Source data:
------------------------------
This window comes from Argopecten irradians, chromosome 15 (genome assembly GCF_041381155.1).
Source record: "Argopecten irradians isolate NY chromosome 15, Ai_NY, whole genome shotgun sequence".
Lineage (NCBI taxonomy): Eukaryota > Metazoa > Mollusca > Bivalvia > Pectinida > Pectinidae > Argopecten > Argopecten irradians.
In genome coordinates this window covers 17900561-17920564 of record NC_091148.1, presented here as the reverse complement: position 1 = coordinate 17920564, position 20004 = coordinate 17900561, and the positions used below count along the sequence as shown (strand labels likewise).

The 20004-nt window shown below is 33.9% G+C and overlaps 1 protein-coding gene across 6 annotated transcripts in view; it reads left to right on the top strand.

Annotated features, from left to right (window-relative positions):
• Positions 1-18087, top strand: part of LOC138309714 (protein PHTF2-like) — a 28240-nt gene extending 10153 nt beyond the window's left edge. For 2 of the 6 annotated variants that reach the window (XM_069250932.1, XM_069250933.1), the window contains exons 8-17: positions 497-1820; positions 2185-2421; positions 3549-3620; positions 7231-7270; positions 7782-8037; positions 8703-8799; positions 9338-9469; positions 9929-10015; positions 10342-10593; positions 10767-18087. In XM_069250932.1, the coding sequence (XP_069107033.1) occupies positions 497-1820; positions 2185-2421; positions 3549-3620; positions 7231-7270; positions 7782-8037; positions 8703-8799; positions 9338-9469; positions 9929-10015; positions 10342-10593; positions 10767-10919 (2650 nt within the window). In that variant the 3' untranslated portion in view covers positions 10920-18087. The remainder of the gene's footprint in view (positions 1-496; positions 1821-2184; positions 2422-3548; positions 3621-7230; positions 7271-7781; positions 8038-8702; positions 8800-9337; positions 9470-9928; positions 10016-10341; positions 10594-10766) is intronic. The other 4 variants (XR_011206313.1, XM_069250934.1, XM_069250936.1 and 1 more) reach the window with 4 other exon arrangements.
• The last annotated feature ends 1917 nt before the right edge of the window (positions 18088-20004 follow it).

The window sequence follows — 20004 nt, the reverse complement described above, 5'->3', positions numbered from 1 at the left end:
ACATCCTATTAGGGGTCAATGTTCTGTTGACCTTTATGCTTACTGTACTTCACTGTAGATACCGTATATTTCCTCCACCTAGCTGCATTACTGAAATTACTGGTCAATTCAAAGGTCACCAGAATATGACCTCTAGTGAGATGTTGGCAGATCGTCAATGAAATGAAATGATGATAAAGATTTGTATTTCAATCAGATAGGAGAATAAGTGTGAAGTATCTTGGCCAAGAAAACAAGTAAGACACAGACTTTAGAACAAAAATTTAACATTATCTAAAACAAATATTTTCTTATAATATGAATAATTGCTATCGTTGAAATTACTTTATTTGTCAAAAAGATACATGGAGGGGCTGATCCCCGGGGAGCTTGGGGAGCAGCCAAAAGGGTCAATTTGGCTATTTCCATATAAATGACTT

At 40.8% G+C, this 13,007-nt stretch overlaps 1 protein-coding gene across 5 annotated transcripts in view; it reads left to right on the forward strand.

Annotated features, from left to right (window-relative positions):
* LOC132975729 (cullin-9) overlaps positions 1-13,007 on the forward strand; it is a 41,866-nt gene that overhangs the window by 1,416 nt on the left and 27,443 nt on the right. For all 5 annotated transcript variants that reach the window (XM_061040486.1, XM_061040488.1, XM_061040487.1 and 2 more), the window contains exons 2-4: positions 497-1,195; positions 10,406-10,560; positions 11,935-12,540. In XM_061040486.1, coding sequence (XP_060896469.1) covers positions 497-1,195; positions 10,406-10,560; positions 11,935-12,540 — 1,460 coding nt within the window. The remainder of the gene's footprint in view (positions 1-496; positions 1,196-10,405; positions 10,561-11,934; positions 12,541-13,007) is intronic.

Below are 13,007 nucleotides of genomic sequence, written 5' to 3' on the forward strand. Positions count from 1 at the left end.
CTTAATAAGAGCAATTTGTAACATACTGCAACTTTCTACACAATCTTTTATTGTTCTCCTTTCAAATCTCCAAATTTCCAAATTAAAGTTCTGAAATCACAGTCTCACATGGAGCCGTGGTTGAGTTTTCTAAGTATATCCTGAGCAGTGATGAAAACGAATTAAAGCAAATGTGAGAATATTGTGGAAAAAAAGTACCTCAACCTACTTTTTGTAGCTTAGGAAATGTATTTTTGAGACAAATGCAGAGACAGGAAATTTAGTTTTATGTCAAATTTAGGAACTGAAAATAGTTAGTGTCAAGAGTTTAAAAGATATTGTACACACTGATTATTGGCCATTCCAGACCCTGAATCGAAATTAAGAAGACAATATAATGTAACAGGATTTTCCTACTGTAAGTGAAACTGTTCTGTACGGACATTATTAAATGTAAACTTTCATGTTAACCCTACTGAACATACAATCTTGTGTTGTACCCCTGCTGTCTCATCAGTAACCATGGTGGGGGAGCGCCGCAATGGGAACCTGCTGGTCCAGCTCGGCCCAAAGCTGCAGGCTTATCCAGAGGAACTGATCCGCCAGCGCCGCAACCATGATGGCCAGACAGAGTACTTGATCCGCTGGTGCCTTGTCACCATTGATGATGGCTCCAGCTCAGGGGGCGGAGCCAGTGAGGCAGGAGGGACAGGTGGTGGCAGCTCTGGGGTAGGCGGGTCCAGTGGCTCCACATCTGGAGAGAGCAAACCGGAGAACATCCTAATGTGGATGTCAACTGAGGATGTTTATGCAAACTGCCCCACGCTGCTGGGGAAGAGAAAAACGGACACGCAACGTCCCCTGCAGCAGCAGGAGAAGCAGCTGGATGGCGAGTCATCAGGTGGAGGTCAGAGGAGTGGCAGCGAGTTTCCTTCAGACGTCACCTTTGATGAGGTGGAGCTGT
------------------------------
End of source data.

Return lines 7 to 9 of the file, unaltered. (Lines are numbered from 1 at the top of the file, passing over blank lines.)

• Positions 1-18087, top strand: part of LOC138309714 (protein PHTF2-like) — a 28240-nt gene extending 10153 nt beyond the window's left edge. For 2 of the 6 annotated variants that reach the window (XM_069250932.1, XM_069250933.1), the window contains exons 8-17: positions 497-1820; positions 2185-2421; positions 3549-3620; positions 7231-7270; positions 7782-8037; positions 8703-8799; positions 9338-9469; positions 9929-10015; positions 10342-10593; positions 10767-18087. In XM_069250932.1, the coding sequence (XP_069107033.1) occupies positions 497-1820; positions 2185-2421; positions 3549-3620; positions 7231-7270; positions 7782-8037; positions 8703-8799; positions 9338-9469; positions 9929-10015; positions 10342-10593; positions 10767-10919 (2650 nt within the window). In that variant the 3' untranslated portion in view covers positions 10920-18087. The remainder of the gene's footprint in view (positions 1-496; positions 1821-2184; positions 2422-3548; positions 3621-7230; positions 7271-7781; positions 8038-8702; positions 8800-9337; positions 9470-9928; positions 10016-10341; positions 10594-10766) is intronic. The other 4 variants (XR_011206313.1, XM_069250934.1, XM_069250936.1 and 1 more) reach the window with 4 other exon arrangements.
• The last annotated feature ends 1917 nt before the right edge of the window (positions 18088-20004 follow it).

The window sequence follows — 20004 nt, the reverse complement described above, 5'->3', positions numbered from 1 at the left end: